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I'm trying to add columns to my data.table that essentially append a cumulative frequency table for each group that is aggregated. Unfortunately, my current solution is about ten times slower than I had hoped.

Here is what I'm using (apologies for the ugly one-liner):

DT[, c("bin1","bin2","bin3","bin4") := as.list(cumsum(hist(colx,c(lbound,bound1,bound2, bound3,ubound),plot=FALSE)$counts)), by=category]

If the bin boundaries are set at 0,25,50,75,100, I would like my table to look like:

id category colx bin1 bin2 bin3 bin4
1  a        5    1    2    2    3
2  a        30   1    2    2    3
3  b        21   1    2    3    4
4  c        62   0    1    3    3
5  b        36   1    2    3    4
6  a        92   1    2    2    3
7  c        60   0    1    3    3
8  b        79   1    2    3    4
9  b        54   1    2    3    4
10 c        27   0    1    3    3

In the actual dataset I'm grouping using 4 different columns and there are millions of rows and unique groups. When I try a simpler function, such as sum, it takes an acceptable amount of time to do the calculation. Is there any way to significantly speed up the counting process?

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1 Answer 1

up vote 1 down vote accepted

Okay, here's one way (here I use data.table v1.9.3). Remove the by=.EACHI if you're using versions <= 1.9.2.

dt[, ival := findInterval(colx, seq(0, 100, by=25), rightmost.closed=TRUE)]
setkey(dt, category, ival)
ans <- dt[CJ(unique(category), unique(ival)), .N, allow.cartesian=TRUE, by=.EACHI]
ans[, N := cumsum(N), by="category"][, bin := "bin"]
ans <- dcast.data.table(ans, category ~ bin+ival, value.var="N")
ans <- dt[ans][, ival := NULL]

    id category colx bin_1 bin_2 bin_3 bin_4
 1:  1        a    5     1     2     2     3
 2:  2        a   30     1     2     2     3
 3:  6        a   92     1     2     2     3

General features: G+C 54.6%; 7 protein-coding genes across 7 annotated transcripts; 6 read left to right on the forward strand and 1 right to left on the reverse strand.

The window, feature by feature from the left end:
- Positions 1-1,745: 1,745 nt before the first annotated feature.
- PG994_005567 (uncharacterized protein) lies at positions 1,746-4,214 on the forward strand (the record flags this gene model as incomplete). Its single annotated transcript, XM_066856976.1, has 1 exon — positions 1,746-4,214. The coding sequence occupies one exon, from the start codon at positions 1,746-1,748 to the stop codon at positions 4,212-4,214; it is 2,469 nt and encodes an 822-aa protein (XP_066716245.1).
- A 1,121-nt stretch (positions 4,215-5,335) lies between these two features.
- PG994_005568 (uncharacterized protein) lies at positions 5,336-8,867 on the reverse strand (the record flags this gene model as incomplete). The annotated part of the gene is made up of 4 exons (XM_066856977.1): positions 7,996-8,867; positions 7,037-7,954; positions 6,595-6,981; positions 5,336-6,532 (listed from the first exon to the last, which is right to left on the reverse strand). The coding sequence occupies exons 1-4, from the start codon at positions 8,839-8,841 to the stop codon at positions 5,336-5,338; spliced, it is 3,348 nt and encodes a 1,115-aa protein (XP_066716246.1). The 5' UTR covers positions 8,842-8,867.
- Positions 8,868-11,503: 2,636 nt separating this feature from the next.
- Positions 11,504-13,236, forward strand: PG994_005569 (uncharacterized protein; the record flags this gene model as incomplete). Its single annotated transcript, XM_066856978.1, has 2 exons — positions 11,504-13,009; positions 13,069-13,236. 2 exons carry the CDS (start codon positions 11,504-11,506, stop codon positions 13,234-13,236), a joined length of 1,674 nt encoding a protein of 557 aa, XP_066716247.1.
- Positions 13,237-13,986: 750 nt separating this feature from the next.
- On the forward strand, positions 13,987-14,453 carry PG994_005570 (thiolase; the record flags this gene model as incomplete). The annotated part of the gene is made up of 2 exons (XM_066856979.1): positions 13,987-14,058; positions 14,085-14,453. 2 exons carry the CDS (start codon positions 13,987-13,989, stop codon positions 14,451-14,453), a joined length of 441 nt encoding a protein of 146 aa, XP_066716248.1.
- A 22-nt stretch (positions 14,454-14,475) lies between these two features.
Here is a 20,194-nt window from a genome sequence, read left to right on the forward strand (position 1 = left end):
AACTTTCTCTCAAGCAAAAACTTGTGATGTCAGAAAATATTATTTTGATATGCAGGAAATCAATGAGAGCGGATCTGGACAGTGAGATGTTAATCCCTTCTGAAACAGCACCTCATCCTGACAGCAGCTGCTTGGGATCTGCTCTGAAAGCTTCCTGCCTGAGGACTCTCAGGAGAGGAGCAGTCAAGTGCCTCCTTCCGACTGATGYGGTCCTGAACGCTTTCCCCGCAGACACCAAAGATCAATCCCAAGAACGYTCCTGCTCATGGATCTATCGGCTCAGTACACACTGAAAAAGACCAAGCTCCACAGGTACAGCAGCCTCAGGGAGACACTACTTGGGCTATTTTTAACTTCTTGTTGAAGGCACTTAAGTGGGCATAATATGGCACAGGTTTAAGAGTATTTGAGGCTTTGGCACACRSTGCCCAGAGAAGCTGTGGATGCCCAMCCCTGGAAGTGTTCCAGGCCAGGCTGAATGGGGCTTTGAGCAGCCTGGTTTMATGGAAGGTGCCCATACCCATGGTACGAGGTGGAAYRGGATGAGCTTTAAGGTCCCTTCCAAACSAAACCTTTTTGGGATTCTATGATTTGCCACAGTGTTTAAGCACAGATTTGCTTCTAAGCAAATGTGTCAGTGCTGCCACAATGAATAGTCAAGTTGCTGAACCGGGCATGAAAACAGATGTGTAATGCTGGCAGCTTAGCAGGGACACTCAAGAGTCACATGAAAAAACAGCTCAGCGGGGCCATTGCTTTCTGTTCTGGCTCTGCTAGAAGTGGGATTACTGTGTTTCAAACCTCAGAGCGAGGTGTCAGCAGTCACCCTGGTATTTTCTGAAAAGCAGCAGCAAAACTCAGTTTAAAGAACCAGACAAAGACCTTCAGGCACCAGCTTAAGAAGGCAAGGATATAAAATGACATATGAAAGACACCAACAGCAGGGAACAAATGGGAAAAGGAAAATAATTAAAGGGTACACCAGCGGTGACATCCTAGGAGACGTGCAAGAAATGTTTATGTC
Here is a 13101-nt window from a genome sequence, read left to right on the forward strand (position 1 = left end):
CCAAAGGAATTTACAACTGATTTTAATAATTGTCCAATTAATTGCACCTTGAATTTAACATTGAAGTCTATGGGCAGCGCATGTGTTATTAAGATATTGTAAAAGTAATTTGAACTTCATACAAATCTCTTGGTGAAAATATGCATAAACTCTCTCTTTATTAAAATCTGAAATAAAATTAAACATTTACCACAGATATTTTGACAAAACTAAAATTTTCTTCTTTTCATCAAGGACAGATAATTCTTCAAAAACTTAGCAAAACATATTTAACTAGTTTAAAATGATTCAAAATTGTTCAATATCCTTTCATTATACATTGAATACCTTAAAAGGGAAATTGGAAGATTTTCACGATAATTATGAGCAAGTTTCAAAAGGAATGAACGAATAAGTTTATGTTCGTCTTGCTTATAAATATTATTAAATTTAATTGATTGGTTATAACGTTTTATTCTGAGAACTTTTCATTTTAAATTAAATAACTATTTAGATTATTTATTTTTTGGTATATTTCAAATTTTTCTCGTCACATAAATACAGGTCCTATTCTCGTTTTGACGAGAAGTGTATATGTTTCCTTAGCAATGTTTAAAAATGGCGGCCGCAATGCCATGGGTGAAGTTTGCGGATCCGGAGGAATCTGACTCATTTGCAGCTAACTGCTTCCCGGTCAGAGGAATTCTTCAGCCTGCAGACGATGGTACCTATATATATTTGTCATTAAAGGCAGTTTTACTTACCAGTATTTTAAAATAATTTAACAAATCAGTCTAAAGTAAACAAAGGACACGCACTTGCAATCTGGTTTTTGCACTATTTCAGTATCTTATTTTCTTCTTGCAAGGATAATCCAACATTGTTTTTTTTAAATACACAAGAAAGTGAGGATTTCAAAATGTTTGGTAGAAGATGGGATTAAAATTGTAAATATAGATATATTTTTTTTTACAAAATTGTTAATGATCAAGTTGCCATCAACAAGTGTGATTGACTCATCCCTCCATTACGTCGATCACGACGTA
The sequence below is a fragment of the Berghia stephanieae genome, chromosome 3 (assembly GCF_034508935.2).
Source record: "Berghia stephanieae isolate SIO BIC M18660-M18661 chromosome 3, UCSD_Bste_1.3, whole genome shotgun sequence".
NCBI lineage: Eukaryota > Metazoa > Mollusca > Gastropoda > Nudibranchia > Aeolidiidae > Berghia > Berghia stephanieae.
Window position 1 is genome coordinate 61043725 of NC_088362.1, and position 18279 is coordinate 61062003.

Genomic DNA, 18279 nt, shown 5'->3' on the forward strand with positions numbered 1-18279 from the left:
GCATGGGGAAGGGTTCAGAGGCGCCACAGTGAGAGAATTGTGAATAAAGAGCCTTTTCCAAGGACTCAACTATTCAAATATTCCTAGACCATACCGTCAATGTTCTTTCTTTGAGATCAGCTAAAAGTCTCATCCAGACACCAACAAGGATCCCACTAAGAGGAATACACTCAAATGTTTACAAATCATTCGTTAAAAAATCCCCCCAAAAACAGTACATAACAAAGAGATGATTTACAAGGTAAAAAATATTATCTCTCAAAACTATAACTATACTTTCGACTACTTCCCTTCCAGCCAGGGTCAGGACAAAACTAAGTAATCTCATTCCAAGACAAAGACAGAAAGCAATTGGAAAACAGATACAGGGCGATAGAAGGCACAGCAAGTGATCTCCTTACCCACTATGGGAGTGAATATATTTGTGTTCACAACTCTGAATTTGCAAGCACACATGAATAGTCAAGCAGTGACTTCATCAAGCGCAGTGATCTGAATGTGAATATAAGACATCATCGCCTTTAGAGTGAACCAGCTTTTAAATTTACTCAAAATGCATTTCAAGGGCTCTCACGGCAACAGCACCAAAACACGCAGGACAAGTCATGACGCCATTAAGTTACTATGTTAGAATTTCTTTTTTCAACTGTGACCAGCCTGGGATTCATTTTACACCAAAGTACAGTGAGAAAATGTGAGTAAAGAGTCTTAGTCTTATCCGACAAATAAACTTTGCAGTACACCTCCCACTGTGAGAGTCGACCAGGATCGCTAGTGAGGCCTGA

4:  3        b   21     1     2     3     4
 5:  5        b   36     1     2     3     4
 6:  9        b   54     1     2     3     4
 7:  8        b   79     1     2     3     4
 8: 10        c   27     0     1     3     3
 9:  4        c   62     0     1     3     3
10:  7        c   60     0     1     3     3

Benchmark on simulated large data:

I generate here a data.table with 20 million rows and a total of 1-million groups with 2 grouping columns (instead of 4 as you state in your question).

K = 1e3L
N = 20e6L
sim_data <- function(K, N) {
    set.seed(1L)
    ff <- function(K, N) sample(paste0("V", 1:K), N, TRUE)
    data.table(x=ff(K,N), y=ff(K,N), val=sample(1:100, N, TRUE))
}

dt <- sim_data(K, N)
method1 <- function(x) { 
    dt[, ival := findInterval(val, seq(0, 100, by=25), rightmost.closed=TRUE)]
    setkey(dt, x, y, ival)
    ans <- dt[CJ(unique(x), unique(y), unique(ival)), .N, allow.cartesian=TRUE, by=.EACHI]
    ans[, N := cumsum(N), by="x,y"][, bin := "bin"]
    ans <- dcast.data.table(ans, x+y ~ bin+ival, value.var="N")
    ans <- dt[ans][, ival := NULL]
}

system.time(ans1 <- method1(dt))
#   user  system elapsed 
# 13.148   2.778  16.209 

I hope this is faster than your original solution and scales well for your real data dimensions.


Update: Here's another version using data.table's rolling joins instead of findInterval from base. We've to modify the intervals slightly so that the rolling join finds the right match.

dt <- sim_data(K, N)
method2 <- function(x) {
    ivals = seq(24L, 100L, by=25L)
    ivals[length(ivals)] = 100L
    setkey(dt, x,y,val)
    dt[, ival := seq_len(.N), by="x,y"]
    ans <- dt[CJ(unique(x), unique(y), ivals), roll=TRUE, mult="last"][is.na(ival), ival := 0L][, bin := "bin"]
    ans <- dcast.data.table(ans, x+y~bin+val, value.var="ival")
    dt[, ival := NULL]
    ans2 <- dt[ans]
}

system.time(ans2 <- method2(dt))
#   user  system elapsed 
# 12.538   2.649  16.079 

## check if both methods give identical results:

setkey(ans1, x,y,val)
setnames(ans2, copy(names(ans1)))
setkey(ans2, x,y,val)

identical(ans1, ans2) # [1] TRUE

Edit: Some explanation on why OP's is very time consuming:

A huge reason, I suspect, for the difference in runtime between these solutions and hist is that both the answers here are vectorised (written entirely in C and will work on the whole data set directly), where as hist is a S3 method (which'll take time for dispatch to the .default method and added to that, it's written in R. So, basically you're executing about a million times hist, a function in R, where as the other two vectorised solutions are calling it once in C (no need to call for every group here).

And since that's the most complex part of your question, it obviously slows things down.

share|improve this answer
    
Your solution does in 9 seconds what mine took 20 minutes to do. Do you have a good idea of where the difference in efficiency is? Also, it's not clear to me why you use a cross join. I defined ans using dt[,.N,by="x,y,ival"]. Is there some reason you chose to do a cross join? –  user62117 Jun 7 '14 at 7:12

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